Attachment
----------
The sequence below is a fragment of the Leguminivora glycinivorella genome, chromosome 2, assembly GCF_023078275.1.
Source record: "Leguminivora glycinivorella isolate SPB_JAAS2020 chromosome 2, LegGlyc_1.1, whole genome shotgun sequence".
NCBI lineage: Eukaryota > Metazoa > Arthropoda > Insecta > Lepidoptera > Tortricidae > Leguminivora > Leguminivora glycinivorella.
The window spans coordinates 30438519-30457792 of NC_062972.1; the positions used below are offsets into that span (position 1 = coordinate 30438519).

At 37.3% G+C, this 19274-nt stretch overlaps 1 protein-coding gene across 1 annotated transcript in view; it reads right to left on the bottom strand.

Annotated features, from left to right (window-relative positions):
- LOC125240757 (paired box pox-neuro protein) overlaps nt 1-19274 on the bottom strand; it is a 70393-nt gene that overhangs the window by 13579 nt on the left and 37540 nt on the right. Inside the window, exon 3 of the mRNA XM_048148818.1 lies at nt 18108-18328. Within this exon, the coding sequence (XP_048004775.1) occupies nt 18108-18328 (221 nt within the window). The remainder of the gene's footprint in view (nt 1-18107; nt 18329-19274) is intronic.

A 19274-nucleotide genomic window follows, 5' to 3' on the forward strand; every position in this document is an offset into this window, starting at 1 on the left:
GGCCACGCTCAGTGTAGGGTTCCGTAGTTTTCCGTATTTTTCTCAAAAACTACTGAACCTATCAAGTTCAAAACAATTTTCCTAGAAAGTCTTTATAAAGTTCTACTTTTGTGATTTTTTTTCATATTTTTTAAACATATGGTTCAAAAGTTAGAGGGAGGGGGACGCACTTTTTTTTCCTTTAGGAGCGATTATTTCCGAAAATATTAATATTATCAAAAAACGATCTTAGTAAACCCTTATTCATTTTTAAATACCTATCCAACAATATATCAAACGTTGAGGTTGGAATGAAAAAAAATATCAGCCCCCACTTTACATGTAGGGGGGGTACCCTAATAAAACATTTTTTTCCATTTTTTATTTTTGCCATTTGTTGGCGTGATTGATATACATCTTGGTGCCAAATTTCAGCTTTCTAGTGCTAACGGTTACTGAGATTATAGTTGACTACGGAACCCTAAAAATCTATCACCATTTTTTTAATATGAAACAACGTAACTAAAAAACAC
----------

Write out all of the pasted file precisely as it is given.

The sequence below is a fragment of the Leguminivora glycinivorella genome, chromosome 2, assembly GCF_023078275.1.
Source record: "Leguminivora glycinivorella isolate SPB_JAAS2020 chromosome 2, LegGlyc_1.1, whole genome shotgun sequence".
NCBI lineage: Eukaryota > Metazoa > Arthropoda > Insecta > Lepidoptera > Tortricidae > Leguminivora > Leguminivora glycinivorella.
The window spans coordinates 30438519-30457792 of NC_062972.1; the positions used below are offsets into that span (position 1 = coordinate 30438519).

At 37.3% G+C, this 19274-nt stretch overlaps 1 protein-coding gene across 1 annotated transcript in view; it reads right to left on the bottom strand.

Annotated features, from left to right (window-relative positions):
- LOC125240757 (paired box pox-neuro protein) overlaps nt 1-19274 on the bottom strand; it is a 70393-nt gene that overhangs the window by 13579 nt on the left and 37540 nt on the right. Inside the window, exon 3 of the mRNA XM_048148818.1 lies at nt 18108-18328. Within this exon, the coding sequence (XP_048004775.1) occupies nt 18108-18328 (221 nt within the window). The remainder of the gene's footprint in view (nt 1-18107; nt 18329-19274) is intronic.

A 19274-nucleotide genomic window follows, 5' to 3' on the forward strand; every position in this document is an offset into this window, starting at 1 on the left:
GGCCACGCTCAGTGTAGGGTTCCGTAGTTTTCCGTATTTTTCTCAAAAACTACTGAACCTATCAAGTTCAAAACAATTTTCCTAGAAAGTCTTTATAAAGTTCTACTTTTGTGATTTTTTTTCATATTTTTTAAACATATGGTTCAAAAGTTAGAGGGAGGGGGACGCACTTTTTTTTCCTTTAGGAGCGATTATTTCCGAAAATATTAATATTATCAAAAAACGATCTTAGTAAACCCTTATTCATTTTTAAATACCTATCCAACAATATATCAAACGTTGAGGTTGGAATGAAAAAAAATATCAGCCCCCACTTTACATGTAGGGGGGGTACCCTAATAAAACATTTTTTTCCATTTTTTATTTTTGCCATTTGTTGGCGTGATTGATATACATCTTGGTGCCAAATTTCAGCTTTCTAGTGCTAACGGTTACTGAGATTATAGTTGACTACGGAACCCTAAAAATCTATCACCATTTTTTTAATATGAAACAACGTAACTAAAAAACAC